99 and Looking Up


Just like cold November rain, championship streaks don’t last forever.

After 28 consecutive Bassmaster Classics, Rick Clunn failed to qualify for the 2002 derby.

After 24 in a row, KVD worked the Expo at Hartwell in 2015.

Now, after two FLW Tour events, Andy Morgan is in danger of missing the Forrest Wood Cup for the first time since 2002. That’s 15 in a row for the Dayton, Tennessee, pro, and it’s not like he’s just been squeaking in – every year since 2007 he’s been in the top ten in the AOY race, including three AOYs and two runner-up finishes.

If anything, many fans might be inclined to argue that the probability of him making the cut has increased in recent years as a bunch of FLW hammers have left for the Elite Series, and the FLW schedule has remained short and somewhat repetitive. But now that short timeline has him in a pickle because he finished 148th at Okeechobee and 48th at the Harris Chain and he sits in 99th place overall.

If anything, though Morgan might’ve saved his season on Day Two at Harris, as he moved up 31 valuable places thanks to a limit that weighed 15-03. That pushed him into the money and out of triple digits.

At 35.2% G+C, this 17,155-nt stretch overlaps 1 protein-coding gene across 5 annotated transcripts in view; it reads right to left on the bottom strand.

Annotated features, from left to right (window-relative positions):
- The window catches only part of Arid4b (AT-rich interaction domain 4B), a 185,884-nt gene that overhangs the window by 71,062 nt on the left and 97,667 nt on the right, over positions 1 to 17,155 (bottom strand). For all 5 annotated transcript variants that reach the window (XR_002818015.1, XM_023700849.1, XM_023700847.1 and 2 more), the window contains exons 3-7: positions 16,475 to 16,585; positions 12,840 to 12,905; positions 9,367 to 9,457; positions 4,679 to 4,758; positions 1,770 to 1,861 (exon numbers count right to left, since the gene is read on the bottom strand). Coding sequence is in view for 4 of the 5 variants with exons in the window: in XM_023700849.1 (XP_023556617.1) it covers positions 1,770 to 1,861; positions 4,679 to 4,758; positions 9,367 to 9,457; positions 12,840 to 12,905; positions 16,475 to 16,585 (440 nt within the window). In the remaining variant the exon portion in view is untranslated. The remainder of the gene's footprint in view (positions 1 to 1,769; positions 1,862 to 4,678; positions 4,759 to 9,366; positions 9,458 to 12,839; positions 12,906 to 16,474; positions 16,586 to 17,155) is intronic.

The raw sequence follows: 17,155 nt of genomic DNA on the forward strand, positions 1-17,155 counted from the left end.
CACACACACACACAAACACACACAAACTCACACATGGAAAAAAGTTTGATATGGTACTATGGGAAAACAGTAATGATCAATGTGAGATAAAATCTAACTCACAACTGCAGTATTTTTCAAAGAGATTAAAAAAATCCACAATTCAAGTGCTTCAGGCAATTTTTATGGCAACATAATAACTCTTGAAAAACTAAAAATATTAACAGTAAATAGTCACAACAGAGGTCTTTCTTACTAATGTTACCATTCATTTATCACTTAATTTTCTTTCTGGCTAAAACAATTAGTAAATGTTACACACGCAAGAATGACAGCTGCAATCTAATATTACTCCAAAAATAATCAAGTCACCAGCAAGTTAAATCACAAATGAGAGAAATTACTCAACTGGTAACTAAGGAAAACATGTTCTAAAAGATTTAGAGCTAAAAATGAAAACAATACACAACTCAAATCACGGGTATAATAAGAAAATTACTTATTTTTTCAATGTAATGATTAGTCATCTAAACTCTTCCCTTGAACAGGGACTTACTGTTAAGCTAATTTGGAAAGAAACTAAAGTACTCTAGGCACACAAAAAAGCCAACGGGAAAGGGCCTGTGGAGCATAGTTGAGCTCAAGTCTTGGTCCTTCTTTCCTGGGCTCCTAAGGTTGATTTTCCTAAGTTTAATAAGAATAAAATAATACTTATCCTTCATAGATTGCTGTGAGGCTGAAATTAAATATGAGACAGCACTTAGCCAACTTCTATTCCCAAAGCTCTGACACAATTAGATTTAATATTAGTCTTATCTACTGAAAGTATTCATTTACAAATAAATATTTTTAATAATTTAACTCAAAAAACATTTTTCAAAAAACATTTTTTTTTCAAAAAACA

With five regular season tournaments left to go, he’s certainly not out of it. In 2014, Anthony Gagliardi was disqualified at the season-opener at Okeechobee. He managed to finish in the money in the next five tournaments to qualify for the Cup, which he won, but it’s not like he needed to run the table with top tens to get it done. He finished 7th at Hartwell and 13th at Beaver, but 30th, 46th and 48th in the other three. There’s no reason that Morgan couldn’t do pretty much the same, which some of the anglers ahead of him swap places. After all, this is a guy who did the unthinkable in Red Man (now BFL) competition years ago when he won all but one tournament in a given division one year. The one non-win? He finished second. Maybe that’s not the same degree of difficulty, but if it was easy someone else would have done it.

I don’t know Morgan well enough to analyze how this might be affecting him. I’ve spent a grand total of one day in the boat with him and interviewed him a handful of times, so I have no particular insight into his psychological makeup. The big question for me, though, is how he handles a failure to qualify or a near miss. While missing a championship is never a good thing, the 2015 miss seems to have reenergized the already-energetic VanDam. Not only has he qualified for all three Classics since then, but he’s also won four B.A.S.S. events after not winning one for five years.